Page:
A U.S. military team is heading to Nigeria to join in the search for hundreds of missing schoolgirls, who were kidnapped at gunpoint for daring to get an education. There are new concerns the girls are being separated into smaller groups to make it more difficult to find them. This comes as Boko Haram, the terror group behind the kidnapping, launched a brutal attack killing more than 300 people in a Nigerian village. Vladamir Duthiers has the latest from Abuja, Nigeria.
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People around the world are horrified and outraged as the terror group Boko Haram threatens to sell hundreds of kidnapped Nigerian schoolgirls into slavery. The Nigerian government's response has been almost entirely ineffective. There is still no sign of the girls and this week Boko Haram launched a new attack in a remote area of Nigeria, where more than 300 people were killed.
As for the missing girls, the militants took them at gunpoint from their school in northern Nigeria on April 14. As time passes, the situation gets more desperate. This has triggered a global call for action, as people voice their anger and frustration with the demand #BringBackOurGirls. What started as a hashtag on social media quickly turned into a worldwide rallying cry.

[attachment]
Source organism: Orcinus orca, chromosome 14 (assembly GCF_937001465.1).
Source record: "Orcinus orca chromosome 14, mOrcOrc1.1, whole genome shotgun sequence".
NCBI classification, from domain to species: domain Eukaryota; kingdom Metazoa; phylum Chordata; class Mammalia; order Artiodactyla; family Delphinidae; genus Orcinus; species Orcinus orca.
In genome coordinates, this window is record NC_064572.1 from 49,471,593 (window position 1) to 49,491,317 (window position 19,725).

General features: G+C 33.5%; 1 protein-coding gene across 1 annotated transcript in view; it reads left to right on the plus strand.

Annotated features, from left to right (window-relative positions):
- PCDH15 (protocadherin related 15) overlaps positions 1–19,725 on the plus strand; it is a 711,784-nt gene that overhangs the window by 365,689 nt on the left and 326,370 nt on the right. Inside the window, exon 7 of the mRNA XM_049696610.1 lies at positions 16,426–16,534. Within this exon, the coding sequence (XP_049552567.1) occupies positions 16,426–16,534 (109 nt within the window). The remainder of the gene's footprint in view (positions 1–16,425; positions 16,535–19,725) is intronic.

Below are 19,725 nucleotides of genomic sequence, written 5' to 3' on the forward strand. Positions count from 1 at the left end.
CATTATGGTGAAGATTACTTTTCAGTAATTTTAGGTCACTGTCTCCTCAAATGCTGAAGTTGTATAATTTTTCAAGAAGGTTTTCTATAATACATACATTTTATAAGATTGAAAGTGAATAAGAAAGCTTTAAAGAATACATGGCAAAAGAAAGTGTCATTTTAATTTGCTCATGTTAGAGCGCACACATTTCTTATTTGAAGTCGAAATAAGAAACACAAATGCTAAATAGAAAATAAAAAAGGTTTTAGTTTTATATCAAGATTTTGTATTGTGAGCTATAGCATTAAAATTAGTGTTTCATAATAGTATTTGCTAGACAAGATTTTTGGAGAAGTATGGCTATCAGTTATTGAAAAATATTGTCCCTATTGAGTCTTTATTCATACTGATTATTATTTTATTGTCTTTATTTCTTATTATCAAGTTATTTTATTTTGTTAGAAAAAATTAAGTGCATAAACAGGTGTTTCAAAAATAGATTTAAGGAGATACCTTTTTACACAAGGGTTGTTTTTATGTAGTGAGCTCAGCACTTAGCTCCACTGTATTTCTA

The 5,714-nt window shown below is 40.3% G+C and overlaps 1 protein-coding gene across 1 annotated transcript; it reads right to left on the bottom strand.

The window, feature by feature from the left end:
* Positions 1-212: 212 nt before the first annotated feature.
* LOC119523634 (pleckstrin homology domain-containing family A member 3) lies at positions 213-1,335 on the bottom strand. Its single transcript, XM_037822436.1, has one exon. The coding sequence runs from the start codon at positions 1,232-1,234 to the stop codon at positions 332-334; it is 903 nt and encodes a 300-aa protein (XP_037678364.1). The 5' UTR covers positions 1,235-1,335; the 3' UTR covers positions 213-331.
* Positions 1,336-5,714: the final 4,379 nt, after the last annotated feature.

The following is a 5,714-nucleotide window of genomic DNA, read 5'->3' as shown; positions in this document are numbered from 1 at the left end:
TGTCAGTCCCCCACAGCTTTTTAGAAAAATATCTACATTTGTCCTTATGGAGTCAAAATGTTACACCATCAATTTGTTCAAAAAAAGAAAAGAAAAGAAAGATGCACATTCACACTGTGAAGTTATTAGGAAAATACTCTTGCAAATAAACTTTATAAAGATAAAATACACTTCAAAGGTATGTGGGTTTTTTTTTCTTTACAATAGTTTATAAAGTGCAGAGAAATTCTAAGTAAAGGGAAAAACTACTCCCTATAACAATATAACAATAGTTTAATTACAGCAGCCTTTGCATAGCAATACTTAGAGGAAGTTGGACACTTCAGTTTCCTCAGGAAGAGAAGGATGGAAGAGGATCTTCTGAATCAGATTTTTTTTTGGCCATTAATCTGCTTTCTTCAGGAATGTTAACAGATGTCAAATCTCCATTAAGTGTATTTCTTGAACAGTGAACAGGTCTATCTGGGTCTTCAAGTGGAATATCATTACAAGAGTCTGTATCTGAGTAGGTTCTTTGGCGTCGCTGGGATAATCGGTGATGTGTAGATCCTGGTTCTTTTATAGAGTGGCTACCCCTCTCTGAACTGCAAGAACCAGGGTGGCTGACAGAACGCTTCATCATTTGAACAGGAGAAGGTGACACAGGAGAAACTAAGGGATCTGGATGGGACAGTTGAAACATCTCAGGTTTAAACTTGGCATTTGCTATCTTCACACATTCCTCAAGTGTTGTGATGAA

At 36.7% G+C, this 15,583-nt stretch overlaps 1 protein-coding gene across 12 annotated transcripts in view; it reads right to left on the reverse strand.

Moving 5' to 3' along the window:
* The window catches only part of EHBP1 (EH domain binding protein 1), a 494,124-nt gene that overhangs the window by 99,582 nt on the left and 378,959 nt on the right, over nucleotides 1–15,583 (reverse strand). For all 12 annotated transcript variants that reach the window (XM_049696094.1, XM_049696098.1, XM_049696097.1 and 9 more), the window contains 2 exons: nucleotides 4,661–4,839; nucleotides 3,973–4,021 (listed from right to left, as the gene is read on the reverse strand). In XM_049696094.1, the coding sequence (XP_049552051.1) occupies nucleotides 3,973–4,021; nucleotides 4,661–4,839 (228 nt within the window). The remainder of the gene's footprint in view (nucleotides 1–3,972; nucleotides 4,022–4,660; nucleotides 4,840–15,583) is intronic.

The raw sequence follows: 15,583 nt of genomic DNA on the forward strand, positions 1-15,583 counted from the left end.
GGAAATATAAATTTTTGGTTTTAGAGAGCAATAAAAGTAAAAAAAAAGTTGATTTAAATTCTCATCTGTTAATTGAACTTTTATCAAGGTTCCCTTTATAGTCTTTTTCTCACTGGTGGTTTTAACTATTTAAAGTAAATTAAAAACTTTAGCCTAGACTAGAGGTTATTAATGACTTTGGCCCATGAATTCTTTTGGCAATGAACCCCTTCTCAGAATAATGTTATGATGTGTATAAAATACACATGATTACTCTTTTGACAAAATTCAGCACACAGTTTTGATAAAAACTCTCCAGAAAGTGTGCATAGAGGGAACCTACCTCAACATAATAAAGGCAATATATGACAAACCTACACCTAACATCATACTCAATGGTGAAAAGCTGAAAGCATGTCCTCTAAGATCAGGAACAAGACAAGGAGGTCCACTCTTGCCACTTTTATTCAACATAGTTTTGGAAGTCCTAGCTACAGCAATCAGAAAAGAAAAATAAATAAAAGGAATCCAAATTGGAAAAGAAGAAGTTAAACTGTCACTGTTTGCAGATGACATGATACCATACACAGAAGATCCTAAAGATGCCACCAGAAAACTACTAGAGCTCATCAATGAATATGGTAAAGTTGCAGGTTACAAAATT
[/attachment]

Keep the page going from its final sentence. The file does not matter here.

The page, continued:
You can watch the spread of the #BringBackOurGirls hashtag across Twitter since the girls vanished:
Some of the most famous and powerful figures on social media are adding their voices to the cause:
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— Vladimir Duthiers (@vladduthiersCBS) May 2, 2014
— AmyPoehlerSmartGirls (@smrtgrls) May 7, 2014
— Malala Fund (@MalalaFund) May 4, 2014
Children are the reward of life. Rescue our Nigerian sisters. The world is watching, Make your voice heard. Retweet! #BringBackOurGirls
— Wyclef Jean (@wyclef) May 2, 2014
— The First Lady (@FLOTUS) May 7, 2014
— Christiane Amanpour (@camanpour) May 8, 2014
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